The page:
"Kawaii" also refers to the culture itself," she adds.

The event that marks the emergence of kawaii in Japan was the advent of the mechanical pencil, which Japanese schoolgirls used to imitate text in manga comics, called "kitten writing', because of the pencil's fine point and sharp lines.

Companies at the time capitalised on the students' growing obsession with the depiction of "cute', and began making stationery goods with images of cartoons on them.

As the subculture slowly evolved, artists, product designers, and advertisers formally conceptualised the look and structure of what constitutes "kawaii' as we know it today: a roundedness and softness was imperative, as were big, baleful eyes.

Babies are a central reference point for "kawaii', drawing on the human instinct to protect and look after helpless living things.

"The Japanese idea of cuteness in fact emphasizes the sense of pathos that the powerless and helpless object inspires in the observer's mind," says Kumiko Sato, who teaches Japanese at Bowling Green State University, Ohio, in a research paper in "Education About Asia', a peer-reviewed journal.

And while babies and animated characters are cute and harmless, the dark side of "kawaii' is infantilizing images of women that are portrayed as helpless, submissive, and pitiable.

"Cute things are cute because they are deprived of power and independence," says Sato.

Kawaii Culture Icon - Hello Kitty, and the Company That Gave Her Life

When Shintaro Tsuji, a resident of Yamanashi Prefecture on the island of Honshu, realised he was selling rubber sandals that had drawings of flowers on them more than plain sandals, he understood he was onto something important. He quickly hired cartoonists to design characters for his footwear line, and eventually expanded to other consumer items once sales picked up.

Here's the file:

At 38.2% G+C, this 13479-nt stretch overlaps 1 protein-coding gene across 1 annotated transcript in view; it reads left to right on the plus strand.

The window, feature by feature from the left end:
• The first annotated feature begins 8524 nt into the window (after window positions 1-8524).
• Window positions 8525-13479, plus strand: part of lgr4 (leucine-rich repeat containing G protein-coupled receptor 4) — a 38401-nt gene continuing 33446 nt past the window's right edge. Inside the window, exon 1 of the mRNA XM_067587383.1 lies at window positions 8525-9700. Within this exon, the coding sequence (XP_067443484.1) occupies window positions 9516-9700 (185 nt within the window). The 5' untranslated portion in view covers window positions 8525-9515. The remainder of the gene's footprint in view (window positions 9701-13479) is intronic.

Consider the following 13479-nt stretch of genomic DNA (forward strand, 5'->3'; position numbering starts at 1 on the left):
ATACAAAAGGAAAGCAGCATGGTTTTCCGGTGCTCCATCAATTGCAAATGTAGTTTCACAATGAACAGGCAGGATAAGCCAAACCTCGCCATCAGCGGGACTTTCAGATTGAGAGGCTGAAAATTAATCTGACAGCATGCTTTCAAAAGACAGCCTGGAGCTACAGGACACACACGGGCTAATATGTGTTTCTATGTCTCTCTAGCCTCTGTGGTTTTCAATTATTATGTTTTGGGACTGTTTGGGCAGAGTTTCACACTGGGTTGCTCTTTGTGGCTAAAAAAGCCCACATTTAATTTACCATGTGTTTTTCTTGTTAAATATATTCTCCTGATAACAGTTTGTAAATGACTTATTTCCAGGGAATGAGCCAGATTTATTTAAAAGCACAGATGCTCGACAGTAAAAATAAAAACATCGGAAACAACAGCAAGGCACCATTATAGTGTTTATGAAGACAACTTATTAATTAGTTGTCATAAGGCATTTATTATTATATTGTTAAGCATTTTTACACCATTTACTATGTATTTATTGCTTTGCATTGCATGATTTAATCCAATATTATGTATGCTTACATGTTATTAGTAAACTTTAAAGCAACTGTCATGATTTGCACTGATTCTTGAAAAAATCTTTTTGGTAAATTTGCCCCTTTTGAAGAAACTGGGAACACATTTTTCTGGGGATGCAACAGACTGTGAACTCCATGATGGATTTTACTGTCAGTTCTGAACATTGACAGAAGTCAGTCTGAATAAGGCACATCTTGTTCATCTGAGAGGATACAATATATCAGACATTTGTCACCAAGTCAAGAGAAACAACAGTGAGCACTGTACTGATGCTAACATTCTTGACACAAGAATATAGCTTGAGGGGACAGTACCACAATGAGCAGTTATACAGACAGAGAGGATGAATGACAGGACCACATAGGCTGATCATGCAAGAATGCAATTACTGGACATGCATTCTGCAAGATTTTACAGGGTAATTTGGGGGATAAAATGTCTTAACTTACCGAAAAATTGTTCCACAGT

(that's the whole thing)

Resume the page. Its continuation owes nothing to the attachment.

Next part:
Tsuji formally established Sanrio - a consumer company that sold household utility items - in 1973, but the company hadn't really permeated the local consciousness by then, and was largely restricted to Yamanashi.

A year later, Yuko Shimizu, one of the designers Tsuji had hired, designed a vinyl coin purse with a picture of a white cat sitting between a bottle of milk and a goldfish bowl. The product sold like no other Tsuji had sold till then, and that's how 'kawaii' culture's globally recognised icon, Hello Kitty, was born.

The white bobcat with a big red bow hails from Britain - a country Japan was fascinated with back then - and was born in London to George and Mary. Kitty also has a twin sister called Mimmy, who dons a yellow bow, and a boyfriend called Dear Daniel.

Hello Kitty quickly became a world-famous Japanese pop icon, and in 1976, she burst onto the American stage.

Till date, Hello Kitty has generated over $80 billion for Sanrio in lifetime sales, according to various news stories.

Riding the growing global fascination with all things 'kawaii', Sanrio has since gone on to develop a host of other cartoon characters, all within the realm of "kawaii', including Gudetama, a Japanese sensation that embodies depression, and frequently appears in short videos where he deals with the rigamarole of daily life.